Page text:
Update: Indian Tuesdays at Michael’s Genuine Grand Cayman is here! A favorite treat of our visits to the island is now available to customers on Tuesdays beginning December 13 from 5:30pm. Chef Tony will offer a weekly-changing prix fixe Indian dinner menu including 3 courses served family-style for CI $30. For reservations please call 345-640-6433 or email email@example.com. Come to Miami, too, Tony!
When we’re on island, we spend a lot of time eating at MGFD. It’s both important and fun to try all the new dishes and ingredients Thomas is working on, as well as old favorites. I am always so impressed, in fact from day one, as to how well this restaurant executes Michael’s food and recreates the experience we have all come to love so much at home in Miami. You can really taste its own character as well, as local ingredients express themselves in new ways. Throughout Michael’s and my stay of just three days, there are myriad examples of this, from a simple one like the Local Snapper BLT I had for lunch Wednesday – Thomas’ current take on the fish sandwich special I love to eat at home – to Lionfish Gumbo and the beginnings of a great chicken dish inspired by new free range birds farmer Patrick Panton is adding to his usual focus on produce at East End Garden in Bodden Town. And since we’re fed up with kids’ menus that pander to the myth that all they will eat is chicken fingers and fries, we have our own version rolling out, too, including classic favorites presented in a more balanced fashion. It was fun to sample that for lunch yesterday, including the menu itself which arrives to the table on a mini wooden clipboard with crayons.
But perhaps the best part of visiting the island is spending quality time with the staff, especially when bonding involves trying the off-the-menu, personal specialties of our cooks, like sous chef Eddie Guanzon and chef Tony Rozario!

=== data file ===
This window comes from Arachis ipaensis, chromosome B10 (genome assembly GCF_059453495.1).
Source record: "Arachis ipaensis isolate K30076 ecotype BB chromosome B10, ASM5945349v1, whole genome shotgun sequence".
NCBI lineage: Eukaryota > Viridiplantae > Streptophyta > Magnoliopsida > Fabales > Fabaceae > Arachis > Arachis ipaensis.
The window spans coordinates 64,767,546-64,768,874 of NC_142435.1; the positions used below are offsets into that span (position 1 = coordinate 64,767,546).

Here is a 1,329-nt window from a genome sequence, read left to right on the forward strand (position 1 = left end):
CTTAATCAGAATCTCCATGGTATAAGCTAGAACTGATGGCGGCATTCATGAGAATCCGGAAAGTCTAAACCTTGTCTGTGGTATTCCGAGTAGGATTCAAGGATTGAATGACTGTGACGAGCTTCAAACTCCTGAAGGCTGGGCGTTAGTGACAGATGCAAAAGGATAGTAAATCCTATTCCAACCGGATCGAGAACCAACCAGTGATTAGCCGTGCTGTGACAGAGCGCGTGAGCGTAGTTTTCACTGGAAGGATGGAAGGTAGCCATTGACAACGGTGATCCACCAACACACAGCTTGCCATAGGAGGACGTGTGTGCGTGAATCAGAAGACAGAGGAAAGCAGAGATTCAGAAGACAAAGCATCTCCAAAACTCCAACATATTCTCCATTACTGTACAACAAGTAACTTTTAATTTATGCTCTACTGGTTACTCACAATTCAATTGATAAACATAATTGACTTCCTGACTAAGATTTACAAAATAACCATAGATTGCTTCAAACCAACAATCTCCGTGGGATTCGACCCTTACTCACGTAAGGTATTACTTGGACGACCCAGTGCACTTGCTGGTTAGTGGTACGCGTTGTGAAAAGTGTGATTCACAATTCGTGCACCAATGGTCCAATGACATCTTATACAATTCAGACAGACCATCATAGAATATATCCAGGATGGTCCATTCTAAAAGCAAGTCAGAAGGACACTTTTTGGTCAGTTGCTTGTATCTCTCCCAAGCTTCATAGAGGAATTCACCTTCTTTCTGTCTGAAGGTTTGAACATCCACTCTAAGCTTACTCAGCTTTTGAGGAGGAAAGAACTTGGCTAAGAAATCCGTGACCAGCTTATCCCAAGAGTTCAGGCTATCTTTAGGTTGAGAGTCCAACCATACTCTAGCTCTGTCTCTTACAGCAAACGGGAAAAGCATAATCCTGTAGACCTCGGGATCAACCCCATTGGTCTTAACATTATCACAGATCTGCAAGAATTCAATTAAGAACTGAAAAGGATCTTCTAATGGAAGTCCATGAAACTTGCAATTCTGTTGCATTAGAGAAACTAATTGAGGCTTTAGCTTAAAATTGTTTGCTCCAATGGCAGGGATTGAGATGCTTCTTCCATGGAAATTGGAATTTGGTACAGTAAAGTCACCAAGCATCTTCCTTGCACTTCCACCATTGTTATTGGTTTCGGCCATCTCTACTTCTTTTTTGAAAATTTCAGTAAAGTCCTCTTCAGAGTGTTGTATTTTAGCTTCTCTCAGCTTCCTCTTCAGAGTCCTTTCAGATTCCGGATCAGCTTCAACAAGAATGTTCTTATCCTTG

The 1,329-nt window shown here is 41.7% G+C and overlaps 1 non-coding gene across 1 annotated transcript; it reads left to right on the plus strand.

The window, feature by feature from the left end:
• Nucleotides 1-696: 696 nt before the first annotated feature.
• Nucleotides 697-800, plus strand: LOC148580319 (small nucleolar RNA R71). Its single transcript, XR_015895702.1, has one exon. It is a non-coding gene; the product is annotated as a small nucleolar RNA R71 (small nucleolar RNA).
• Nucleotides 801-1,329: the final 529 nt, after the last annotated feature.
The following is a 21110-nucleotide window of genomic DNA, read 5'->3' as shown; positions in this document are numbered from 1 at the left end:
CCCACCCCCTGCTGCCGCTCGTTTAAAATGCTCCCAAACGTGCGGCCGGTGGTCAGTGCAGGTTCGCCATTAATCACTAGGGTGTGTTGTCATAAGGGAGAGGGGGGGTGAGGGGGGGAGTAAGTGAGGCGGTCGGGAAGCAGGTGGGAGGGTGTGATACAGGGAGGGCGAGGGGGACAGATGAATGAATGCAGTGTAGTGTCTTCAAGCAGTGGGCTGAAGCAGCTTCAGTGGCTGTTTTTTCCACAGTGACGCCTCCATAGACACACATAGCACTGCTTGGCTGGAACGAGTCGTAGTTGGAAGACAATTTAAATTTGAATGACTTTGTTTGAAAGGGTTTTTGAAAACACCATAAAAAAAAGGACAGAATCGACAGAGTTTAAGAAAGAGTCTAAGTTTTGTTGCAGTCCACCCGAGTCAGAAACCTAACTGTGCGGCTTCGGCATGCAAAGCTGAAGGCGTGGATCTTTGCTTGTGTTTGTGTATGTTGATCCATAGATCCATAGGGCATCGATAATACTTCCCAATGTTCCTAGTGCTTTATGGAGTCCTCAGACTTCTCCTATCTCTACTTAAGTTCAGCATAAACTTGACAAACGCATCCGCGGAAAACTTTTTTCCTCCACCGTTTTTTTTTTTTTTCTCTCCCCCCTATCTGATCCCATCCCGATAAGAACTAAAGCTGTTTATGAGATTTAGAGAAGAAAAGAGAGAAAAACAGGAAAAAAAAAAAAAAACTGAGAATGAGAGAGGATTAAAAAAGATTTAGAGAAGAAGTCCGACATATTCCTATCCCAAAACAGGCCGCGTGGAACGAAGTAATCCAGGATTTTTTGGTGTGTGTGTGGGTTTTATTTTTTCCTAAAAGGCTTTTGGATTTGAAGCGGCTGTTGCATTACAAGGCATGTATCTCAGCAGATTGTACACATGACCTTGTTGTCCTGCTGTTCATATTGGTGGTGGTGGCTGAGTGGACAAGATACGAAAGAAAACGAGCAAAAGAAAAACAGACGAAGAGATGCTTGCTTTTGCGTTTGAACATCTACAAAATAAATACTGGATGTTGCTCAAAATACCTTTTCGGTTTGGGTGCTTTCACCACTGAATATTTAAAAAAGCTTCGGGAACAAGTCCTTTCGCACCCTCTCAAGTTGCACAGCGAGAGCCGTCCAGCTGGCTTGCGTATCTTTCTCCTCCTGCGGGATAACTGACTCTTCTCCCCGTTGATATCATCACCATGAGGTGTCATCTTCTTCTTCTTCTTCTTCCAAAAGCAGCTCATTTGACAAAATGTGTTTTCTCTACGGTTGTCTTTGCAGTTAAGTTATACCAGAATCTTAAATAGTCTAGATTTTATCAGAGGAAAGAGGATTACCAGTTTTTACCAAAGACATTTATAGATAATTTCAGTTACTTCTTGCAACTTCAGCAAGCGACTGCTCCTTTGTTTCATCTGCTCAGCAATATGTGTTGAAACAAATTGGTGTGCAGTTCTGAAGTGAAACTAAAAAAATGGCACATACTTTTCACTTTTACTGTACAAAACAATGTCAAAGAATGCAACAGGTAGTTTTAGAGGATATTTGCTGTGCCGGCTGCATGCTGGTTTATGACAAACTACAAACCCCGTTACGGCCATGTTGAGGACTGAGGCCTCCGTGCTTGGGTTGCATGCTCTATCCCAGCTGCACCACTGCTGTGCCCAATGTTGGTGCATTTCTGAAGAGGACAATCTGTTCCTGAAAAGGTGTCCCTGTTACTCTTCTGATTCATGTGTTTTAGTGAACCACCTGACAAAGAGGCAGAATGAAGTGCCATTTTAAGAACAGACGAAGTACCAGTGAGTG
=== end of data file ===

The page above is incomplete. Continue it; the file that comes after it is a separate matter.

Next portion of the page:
Eddie just returned from the Philippines, from an apparently too long (!) vacation visiting his family. Chicharrones, or deep fried pork rinds, are a weak spot of mine, so when Eddie was frying them up and asking if I wanted them by themselves, my ears perked.
What was he hinting at? Of course I had to find out, and when pickled vegetables including Michael’s mix of turnip, radish and now here the Caymanian favorite, seasoning pepper (they look like habanero but are not as spicy, with a very distinctive flowery flavor,) as well as Eddie’s “special sauce” were on offer how could I refuse. I love condiments, especially pickled veg and special sauces. What followed was pig heaven, a huge plate of the fluffy crunchy stuff, and a revelation in the simple dipping sauce of champagne vinegar, diced raw shallot, garlic, chili flakes, and soy sauce. Add a Fischer Amber Ale to wash it all down, and what more do you need? Dangerous question!
When I first saw Michael’s Tweet many months ago about the amazing Indian food Tony, of Tamil Nadu, South India, had been making him as a special treat for lunch on his visits to the island, I longed for the day I would have the opportunity to try some. Having spent two summers in his home country, I suffer a constant longing for the authentic flavors and spices that only come from its home-cooked cuisine, impossible to find in restaurants, especially in North America. On my last visit, my prayers were answered with Aloo Gobi, Aloo Parantha and Saag Paneer. Yesterday, Tony really stepped it up when we were treated to my favorite yet, Jeera Pulao (cumin-scented basmati rice pilaf) and Chicken Bhuna, the original curry typically made with lamb. The chicken is ‘marinated’ dry with a mix of spices and cooked in its own juices in the pan. So simple, yet so intensely flavored. Just delicious.
To see some more off-the-menu dishes, visit our Flickr. In the meantime, lucky yours truly is going home this morning with a quart container full of pork rind chards and the special sauce recipe in mind for snacktime later. Watch out customs, here we come!